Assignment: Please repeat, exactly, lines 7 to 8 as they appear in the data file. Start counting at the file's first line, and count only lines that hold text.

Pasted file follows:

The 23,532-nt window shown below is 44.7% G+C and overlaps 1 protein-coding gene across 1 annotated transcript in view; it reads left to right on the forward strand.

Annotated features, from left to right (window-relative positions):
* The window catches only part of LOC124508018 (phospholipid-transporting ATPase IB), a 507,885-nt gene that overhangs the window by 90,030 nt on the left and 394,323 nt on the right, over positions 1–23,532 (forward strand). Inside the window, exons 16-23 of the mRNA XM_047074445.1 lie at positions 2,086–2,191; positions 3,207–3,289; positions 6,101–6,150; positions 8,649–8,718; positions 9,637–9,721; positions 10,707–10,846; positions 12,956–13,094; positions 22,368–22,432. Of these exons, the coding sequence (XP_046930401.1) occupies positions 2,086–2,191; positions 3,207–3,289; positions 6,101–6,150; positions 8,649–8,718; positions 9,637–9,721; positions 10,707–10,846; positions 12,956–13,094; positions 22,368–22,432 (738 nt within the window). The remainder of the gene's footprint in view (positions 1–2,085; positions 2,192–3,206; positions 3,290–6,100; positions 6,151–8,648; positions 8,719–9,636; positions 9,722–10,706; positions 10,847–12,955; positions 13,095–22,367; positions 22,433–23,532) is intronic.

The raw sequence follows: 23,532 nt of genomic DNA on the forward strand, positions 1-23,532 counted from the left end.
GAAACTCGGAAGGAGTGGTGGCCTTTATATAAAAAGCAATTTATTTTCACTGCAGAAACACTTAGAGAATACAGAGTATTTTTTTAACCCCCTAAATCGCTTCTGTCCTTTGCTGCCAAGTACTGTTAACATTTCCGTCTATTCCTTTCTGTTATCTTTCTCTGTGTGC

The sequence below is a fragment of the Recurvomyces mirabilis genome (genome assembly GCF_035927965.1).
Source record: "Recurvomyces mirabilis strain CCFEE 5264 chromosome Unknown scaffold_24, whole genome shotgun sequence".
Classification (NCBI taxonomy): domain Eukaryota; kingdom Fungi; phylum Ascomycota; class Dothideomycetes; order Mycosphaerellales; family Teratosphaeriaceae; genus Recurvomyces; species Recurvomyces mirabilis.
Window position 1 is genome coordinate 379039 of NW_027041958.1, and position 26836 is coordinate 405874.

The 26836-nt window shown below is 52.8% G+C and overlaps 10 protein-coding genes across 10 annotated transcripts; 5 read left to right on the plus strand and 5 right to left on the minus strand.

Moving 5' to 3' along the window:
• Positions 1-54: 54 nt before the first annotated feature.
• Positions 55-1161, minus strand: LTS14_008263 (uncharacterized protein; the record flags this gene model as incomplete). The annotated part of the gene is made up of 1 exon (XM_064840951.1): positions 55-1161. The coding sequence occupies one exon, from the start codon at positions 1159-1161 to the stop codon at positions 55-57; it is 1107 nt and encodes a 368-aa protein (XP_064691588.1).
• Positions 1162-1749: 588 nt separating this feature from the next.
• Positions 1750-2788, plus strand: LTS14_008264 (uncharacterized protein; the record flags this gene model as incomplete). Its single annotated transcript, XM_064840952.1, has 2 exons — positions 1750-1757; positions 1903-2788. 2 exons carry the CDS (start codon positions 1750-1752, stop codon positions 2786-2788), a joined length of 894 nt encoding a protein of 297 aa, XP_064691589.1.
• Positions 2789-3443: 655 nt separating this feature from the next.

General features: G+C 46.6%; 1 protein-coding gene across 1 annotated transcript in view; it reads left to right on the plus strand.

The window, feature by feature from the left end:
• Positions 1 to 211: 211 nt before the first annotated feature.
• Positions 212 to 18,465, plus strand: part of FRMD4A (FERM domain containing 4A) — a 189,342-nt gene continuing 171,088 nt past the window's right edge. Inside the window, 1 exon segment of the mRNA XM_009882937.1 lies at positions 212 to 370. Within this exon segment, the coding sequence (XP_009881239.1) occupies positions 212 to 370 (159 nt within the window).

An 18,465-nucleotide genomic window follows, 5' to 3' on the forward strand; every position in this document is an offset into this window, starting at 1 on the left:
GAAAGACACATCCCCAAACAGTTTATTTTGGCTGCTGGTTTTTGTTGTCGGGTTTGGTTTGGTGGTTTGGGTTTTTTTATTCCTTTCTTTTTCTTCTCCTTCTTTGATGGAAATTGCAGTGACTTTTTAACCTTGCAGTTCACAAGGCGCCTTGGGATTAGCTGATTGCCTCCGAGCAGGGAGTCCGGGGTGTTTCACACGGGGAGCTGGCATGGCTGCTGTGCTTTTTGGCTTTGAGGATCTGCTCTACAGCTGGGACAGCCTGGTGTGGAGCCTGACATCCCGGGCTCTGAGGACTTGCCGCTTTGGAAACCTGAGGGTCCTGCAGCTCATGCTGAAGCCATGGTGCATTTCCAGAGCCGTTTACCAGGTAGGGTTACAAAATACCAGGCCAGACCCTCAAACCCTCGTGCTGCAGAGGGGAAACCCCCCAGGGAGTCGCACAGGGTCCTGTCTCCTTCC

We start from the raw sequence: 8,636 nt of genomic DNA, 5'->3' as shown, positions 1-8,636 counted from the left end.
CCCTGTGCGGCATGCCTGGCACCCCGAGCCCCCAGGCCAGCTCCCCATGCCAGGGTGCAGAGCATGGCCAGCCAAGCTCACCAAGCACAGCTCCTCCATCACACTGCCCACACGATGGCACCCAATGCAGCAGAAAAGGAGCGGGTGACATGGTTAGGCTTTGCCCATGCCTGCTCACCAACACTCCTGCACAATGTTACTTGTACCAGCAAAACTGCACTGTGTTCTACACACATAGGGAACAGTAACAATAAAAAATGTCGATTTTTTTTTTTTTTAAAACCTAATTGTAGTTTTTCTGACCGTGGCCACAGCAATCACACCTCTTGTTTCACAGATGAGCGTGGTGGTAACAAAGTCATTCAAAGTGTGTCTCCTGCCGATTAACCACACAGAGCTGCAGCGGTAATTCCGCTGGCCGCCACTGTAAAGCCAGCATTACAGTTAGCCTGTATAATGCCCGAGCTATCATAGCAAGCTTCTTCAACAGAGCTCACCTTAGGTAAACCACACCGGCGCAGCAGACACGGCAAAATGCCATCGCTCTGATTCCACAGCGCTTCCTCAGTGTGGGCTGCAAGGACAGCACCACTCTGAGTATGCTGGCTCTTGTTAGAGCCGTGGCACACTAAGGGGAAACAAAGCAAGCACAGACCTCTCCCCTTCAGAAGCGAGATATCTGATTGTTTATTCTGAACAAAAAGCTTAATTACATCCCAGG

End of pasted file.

Source record: "Recurvomyces mirabilis strain CCFEE 5264 chromosome Unknown scaffold_24, whole genome shotgun sequence".
Classification (NCBI taxonomy): domain Eukaryota; kingdom Fungi; phylum Ascomycota; class Dothideomycetes; order Mycosphaerellales; family Teratosphaeriaceae; genus Recurvomyces; species Recurvomyces mirabilis.